Please bare with the n00bie ?'s!

Discussion in 'General Instruction [BG]' started by nate22, May 6, 2004.

  1. nate22


    May 5, 2004
    Hey all,

    I'm completely flabberghasted(sp?) by this site..I've been playing for about 9years, but NEVER delved into the technical aspects/setup of the instrument and equipment used with it. I think I've found a new way to get distracted from my work during the day!! :hyper:

    I've got a TON of questions....If someone can point me in the right direction where I can find all rudimentary information/terminology, I would greatly appreciate it!

    For those looking to help a brother out directly though......... :help:

    What is the difference between an amp and pre-amp?

    Active and passive?

    Where can I find THE most simple explanation or a complete walkthrough for learning scales? All the stuff I'm finding seems geared for people with at least a little theory background.

    I've got a million and three questions..but now that I'm on the spot, seem to forget them all :confused: I'll start writing stuff down as it comes to me.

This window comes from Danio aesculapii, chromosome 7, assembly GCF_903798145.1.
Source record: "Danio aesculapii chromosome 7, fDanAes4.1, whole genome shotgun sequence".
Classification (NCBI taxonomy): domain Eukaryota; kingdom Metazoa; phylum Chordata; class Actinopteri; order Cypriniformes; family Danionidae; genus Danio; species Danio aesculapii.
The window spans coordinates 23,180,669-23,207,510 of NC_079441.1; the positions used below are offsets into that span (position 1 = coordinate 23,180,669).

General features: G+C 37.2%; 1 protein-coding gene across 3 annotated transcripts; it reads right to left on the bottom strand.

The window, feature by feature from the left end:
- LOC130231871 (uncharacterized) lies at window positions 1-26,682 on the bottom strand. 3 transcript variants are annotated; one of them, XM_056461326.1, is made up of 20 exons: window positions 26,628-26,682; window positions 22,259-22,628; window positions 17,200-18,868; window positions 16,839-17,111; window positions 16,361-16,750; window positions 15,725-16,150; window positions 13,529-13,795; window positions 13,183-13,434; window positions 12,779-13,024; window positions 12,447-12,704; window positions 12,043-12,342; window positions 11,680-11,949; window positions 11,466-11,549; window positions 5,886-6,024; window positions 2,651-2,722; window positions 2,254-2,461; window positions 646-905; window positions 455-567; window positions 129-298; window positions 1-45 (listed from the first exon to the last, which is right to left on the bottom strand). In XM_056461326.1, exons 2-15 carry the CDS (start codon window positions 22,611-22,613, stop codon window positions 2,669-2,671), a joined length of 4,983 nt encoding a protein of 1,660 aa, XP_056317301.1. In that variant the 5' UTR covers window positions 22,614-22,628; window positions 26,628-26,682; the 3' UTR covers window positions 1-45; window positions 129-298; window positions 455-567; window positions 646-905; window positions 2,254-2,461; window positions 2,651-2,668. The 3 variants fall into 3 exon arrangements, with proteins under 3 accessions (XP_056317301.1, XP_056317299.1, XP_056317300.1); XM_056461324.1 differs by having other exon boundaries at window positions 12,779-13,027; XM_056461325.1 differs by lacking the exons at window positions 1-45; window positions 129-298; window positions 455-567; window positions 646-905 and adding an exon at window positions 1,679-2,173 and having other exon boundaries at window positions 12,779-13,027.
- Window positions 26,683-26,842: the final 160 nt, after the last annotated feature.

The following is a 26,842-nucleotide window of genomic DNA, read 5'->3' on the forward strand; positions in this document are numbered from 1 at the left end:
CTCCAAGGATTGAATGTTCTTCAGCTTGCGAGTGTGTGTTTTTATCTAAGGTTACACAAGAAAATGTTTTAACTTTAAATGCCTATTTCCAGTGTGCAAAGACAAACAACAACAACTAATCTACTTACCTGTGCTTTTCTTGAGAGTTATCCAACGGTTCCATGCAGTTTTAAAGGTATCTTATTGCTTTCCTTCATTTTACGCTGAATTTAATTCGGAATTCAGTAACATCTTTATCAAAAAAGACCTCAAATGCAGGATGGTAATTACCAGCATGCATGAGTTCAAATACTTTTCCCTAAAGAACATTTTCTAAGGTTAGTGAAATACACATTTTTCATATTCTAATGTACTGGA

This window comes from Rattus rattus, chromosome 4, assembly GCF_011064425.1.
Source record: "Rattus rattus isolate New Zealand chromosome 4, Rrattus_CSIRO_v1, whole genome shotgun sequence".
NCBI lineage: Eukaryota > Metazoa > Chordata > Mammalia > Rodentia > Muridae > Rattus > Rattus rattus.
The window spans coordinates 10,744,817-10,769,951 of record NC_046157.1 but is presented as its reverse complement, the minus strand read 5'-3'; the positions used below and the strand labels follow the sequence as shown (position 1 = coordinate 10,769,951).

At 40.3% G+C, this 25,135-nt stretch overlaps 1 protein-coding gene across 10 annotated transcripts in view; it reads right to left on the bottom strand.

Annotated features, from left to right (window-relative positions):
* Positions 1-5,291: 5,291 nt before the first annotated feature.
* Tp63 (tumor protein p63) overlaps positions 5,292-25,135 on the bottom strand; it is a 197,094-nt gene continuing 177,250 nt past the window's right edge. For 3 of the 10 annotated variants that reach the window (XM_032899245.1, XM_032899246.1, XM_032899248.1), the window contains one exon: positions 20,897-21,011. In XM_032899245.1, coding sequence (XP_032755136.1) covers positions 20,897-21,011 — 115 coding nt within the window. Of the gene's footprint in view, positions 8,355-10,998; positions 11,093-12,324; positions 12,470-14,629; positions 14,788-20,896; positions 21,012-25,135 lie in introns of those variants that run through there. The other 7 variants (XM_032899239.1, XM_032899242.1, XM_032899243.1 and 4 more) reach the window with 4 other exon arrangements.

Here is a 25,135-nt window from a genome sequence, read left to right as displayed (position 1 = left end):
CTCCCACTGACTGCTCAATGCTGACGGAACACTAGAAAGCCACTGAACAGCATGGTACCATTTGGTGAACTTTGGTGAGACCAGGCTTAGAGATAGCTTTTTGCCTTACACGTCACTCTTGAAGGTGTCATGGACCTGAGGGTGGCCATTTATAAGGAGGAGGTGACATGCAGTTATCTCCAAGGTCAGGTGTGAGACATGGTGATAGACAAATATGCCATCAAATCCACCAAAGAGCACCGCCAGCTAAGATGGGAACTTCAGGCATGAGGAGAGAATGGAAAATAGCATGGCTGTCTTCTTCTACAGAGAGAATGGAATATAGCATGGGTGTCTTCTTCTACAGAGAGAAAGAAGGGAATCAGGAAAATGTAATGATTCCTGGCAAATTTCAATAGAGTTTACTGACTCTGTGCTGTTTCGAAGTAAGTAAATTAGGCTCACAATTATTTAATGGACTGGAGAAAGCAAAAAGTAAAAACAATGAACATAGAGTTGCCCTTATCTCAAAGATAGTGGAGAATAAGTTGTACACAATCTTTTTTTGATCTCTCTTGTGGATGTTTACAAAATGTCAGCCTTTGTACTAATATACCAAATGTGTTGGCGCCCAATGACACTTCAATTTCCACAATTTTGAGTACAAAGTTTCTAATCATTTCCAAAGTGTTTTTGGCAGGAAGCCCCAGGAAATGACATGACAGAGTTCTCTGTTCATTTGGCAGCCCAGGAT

Thanks in advance guys and gals(?)!!!
  2. well, while i can't give you a straight edge answer about the actual GI stuff, I strongly suggest you check out the stickied posts at the top of this forum! and search for "scales"!

    an amp is basically that - it takes the signal from your bass and fires the amplitude so that it can be audible!

    a pre-amp is used to "edit" the signal before it is amplified (i think??) i.e., add bass, treble... etc...

    an active bass reqiures a battery, should it be an active preamp it will change the bass' signal before it reaches any part of the amp for further equalization!
    a passive, does not require a battery.
    an easier defination would be that in an active system, the signal has bass/treble etc ADDED to it, where as in a passive, the bass is simply removed...

    however, check out the amps forum!! the GI is for music theory!!! :)

    welcome to TB!
  3. for scales, there's a sticky at the top of this fourm (general instruction) called "pacman's sure fire scale method"(i think) There's a lot of very useful information about scales in that thread.